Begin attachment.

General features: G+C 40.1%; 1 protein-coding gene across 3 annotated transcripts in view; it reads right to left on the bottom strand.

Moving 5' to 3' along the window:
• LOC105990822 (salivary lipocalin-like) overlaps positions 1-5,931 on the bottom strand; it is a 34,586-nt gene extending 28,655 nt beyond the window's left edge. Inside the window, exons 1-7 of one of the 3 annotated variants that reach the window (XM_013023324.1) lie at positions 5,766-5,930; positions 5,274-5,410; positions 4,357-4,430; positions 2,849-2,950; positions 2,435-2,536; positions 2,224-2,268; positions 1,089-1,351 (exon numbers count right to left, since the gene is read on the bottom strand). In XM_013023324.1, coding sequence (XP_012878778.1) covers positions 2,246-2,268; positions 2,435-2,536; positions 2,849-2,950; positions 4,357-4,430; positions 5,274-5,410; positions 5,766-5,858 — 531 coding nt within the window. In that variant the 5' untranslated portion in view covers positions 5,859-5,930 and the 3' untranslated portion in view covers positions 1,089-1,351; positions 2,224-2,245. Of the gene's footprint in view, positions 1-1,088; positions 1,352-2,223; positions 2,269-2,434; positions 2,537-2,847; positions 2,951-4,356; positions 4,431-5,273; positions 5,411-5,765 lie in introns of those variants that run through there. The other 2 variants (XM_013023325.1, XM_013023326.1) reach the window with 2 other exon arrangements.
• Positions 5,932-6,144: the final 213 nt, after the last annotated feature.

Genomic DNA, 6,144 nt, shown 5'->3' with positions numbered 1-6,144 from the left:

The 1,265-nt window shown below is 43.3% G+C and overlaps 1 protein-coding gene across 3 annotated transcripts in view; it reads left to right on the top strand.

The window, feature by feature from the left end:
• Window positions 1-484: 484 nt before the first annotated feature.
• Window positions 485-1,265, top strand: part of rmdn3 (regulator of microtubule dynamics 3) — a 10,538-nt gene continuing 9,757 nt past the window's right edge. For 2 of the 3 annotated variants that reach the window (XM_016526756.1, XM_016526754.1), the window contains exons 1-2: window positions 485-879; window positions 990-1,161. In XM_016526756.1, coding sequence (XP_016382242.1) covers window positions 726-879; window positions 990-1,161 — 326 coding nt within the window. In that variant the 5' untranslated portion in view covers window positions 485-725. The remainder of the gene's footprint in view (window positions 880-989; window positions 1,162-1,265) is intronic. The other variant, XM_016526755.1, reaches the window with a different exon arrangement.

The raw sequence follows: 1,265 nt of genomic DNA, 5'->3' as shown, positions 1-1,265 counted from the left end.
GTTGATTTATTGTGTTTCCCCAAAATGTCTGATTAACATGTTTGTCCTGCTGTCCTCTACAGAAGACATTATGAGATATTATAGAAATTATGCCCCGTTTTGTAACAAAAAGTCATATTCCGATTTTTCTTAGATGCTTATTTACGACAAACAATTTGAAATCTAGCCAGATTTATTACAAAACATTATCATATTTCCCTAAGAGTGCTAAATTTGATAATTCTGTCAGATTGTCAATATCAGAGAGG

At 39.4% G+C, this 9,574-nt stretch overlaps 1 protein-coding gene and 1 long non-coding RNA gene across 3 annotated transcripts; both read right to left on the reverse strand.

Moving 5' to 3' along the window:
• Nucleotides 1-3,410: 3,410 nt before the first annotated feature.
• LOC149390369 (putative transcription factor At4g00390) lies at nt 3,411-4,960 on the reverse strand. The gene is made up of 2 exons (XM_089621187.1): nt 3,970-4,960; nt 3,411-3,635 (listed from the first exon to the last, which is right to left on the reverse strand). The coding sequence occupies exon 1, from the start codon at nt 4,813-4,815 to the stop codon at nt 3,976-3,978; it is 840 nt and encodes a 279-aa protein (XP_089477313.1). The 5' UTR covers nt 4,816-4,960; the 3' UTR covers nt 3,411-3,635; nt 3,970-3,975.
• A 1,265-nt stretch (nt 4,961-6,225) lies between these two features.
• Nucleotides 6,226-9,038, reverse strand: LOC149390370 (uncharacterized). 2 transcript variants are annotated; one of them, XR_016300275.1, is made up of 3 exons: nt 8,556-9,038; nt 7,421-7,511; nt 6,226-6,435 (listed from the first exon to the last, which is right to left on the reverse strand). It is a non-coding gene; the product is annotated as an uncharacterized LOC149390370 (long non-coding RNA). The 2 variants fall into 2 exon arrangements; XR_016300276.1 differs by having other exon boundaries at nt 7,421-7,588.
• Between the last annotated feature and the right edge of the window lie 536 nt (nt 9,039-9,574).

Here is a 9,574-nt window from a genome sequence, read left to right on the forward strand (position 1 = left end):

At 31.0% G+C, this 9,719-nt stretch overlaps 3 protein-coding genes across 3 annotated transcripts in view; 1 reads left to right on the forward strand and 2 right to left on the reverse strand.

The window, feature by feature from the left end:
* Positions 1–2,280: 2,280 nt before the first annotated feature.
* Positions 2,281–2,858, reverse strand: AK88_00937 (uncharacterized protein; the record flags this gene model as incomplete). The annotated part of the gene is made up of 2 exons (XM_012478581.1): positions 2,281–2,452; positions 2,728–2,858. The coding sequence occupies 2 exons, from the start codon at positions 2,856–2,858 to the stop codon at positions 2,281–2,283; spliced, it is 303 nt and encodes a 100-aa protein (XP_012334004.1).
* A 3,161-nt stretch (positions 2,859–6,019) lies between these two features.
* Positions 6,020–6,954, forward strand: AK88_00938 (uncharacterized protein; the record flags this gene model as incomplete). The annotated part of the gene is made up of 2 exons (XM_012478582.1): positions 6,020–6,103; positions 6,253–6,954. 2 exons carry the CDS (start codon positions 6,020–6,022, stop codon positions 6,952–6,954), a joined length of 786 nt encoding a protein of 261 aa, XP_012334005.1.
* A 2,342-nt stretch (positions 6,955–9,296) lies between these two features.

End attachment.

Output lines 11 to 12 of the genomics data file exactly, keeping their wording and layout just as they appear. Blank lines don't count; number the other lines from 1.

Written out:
GTTGATTTATTGTGTTTCCCCAAAATGTCTGATTAACATGTTTGTCCTGCTGTCCTCTACAGAAGACATTATGAGATATTATAGAAATTATGCCCCGTTTTGTAACAAAAAGTCATATTCCGATTTTTCTTAGATGCTTATTTACGACAAACAATTTGAAATCTAGCCAGATTTATTACAAAACATTATCATATTTCCCTAAGAGTGCTAAATTTGATAATTCTGTCAGATTGTCAATATCAGAGAGG

At 39.4% G+C, this 9,574-nt stretch overlaps 1 protein-coding gene and 1 long non-coding RNA gene across 3 annotated transcripts; both read right to left on the reverse strand.